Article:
2018 is set to be a transformative year for Japanese pharma as the market evolves towards growth in generics, biosimilars and increased internalisation, according CPhI New Year report.
The report – released ahead of CPhI Japan – has identified that demographic pressures on healthcare costs are driving a political agenda that will benefit players with lower costs solutions.
Generics are an obvious route, but Japan’s status as a highly-developed economy with a pharma industry that leads in innovation opens other possibilities, particularly in the longer term for the biosimilars segment.
In fact, an overwhelming 59% of domestic respondents believe biosimilars will be the fastest growing sector.
Crucially, as the Japanese pharma economy is in a state of transition towards greater openness, potential rewards for early international movers were cited as another key factor in the rapid shifts predicted in 2018.
However, the report also highlights a number of drag factors. For example, in terms of how international companies approach the market – a local partner was viewed as a prerequisite of success – with brand loyalty also identified as a perennial issue.
Another consideration was that there remains information asymmetries between the views of international and domestic respondents, with markedly different perspectives on the effects of the impending patent cliff, how brand loyalty influences generics consumption, and to what extent regulatory efforts have been successful.
One major difference is that domestic respondents believe that the PDMA has made effective strides in tackling the drug approval backlog, while international respondents largely disagree.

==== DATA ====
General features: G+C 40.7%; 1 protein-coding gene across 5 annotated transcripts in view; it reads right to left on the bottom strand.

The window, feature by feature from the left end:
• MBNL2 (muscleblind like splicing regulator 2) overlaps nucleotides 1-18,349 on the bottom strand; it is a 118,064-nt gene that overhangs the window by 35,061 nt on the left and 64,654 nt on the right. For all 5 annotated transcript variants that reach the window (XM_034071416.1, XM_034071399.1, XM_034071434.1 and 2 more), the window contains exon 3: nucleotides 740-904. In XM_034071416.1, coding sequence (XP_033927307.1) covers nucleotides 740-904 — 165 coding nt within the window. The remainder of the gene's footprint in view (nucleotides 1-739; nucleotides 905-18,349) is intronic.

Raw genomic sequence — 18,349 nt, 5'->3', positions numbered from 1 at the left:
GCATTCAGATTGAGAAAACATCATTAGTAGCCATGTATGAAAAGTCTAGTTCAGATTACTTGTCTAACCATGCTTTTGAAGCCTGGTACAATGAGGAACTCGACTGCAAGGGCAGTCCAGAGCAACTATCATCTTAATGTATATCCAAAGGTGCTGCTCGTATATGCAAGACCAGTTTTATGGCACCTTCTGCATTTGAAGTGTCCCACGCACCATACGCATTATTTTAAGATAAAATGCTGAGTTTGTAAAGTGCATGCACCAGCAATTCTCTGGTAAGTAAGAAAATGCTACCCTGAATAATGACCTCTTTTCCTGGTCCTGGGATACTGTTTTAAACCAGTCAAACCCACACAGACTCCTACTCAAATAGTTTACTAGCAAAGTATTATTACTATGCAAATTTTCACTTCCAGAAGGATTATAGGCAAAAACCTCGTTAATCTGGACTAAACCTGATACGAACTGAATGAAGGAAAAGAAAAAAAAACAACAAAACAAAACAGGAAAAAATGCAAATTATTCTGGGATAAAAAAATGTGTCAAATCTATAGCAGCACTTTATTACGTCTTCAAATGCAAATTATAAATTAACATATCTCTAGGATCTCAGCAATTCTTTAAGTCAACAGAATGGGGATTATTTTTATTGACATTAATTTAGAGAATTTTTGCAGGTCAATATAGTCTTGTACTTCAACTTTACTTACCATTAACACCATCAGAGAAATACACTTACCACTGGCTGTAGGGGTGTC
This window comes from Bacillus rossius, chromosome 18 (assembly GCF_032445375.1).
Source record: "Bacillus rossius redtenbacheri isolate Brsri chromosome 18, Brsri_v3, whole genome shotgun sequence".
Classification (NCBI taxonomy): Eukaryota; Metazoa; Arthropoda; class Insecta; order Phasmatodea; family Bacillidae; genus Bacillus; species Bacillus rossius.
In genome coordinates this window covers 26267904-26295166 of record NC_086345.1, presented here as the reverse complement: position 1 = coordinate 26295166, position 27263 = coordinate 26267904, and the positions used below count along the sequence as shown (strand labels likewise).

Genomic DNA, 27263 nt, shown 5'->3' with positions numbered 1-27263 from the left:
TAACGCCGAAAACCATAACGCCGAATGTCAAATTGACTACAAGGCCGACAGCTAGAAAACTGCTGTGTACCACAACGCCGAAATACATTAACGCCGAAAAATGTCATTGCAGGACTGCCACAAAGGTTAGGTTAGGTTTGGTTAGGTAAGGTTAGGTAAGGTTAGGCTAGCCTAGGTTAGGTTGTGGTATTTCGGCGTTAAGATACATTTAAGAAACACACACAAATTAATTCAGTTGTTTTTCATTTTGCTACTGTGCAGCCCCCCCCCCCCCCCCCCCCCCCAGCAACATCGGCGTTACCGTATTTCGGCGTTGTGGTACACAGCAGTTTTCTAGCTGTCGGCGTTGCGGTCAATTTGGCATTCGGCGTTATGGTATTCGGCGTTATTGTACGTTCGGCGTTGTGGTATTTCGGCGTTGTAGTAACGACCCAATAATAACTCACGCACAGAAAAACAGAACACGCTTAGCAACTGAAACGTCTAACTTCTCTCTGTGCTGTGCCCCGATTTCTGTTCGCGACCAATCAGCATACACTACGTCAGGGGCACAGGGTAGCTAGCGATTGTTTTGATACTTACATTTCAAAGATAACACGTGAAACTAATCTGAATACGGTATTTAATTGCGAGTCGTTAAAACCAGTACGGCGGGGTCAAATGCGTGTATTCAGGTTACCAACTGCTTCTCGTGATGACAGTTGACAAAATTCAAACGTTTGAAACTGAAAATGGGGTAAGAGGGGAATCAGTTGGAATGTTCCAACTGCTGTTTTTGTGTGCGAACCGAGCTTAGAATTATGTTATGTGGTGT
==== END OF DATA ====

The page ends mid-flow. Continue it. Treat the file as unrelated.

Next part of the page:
In a further boost to pharma in Japan, the CPhI Global Pharma Index – an inaugural study of the perceptions of 500 pharmaceutical companies – predicted an extremely prosperous year for the pharmaceutical industry in 2018.
Japan has seen relatively flat, steady growth in recent years, but international respondents now perceive Japan as having higher growth potential than most European countries in the league – ranking closely behind Germany and the USA.
In the area of ‘overall competitiveness’, Japan also scored positively. International respondents rated Japan almost as highly as India and China (third and fourth), both emerging markets that are widely known for mass production of generics, in contrast to Japan’s mature market focussed on quality and innovation. The USA and Germany were first and second.
The report also notes that while partnerships with domestic firms is the optimal strategy for new entrants to overcome obstacles like brand loyalty and lack of local knowledge, there is potential for direct entry and even acquisitions in the medium-term.
Overall, it is clear that Japan has performed well as a top-ranking pharma nation, excelling beyond mature markets such as France and the UK in projected growth and competitiveness. Heading into 2018, it appears that Japan’s recent efforts to internationalise has led to growth in the pharma industry that will continue over the course of this year.
“The Japanese pharma industry has recently made attempts to attract more global business and the report findings demonstrate that there are more opportunities than ever for new players to penetrate the market, particularly in generics and biosimilars,” said Laura Murina, Brand Manager, CPhI Japan at UBM.
“This year, CPhI Japan will continue to provide a platform for the global pharma community to convene, fostering even greater links between the domestic and international markets, and maintaining Japan’s position as a tier one pharma business destination.
“The report predicts 2018 will be a transformational year for Japan’s growth and the market’s overall internationalisation. This is especially exciting for UBM, as our event can play a key role in facilitating this.”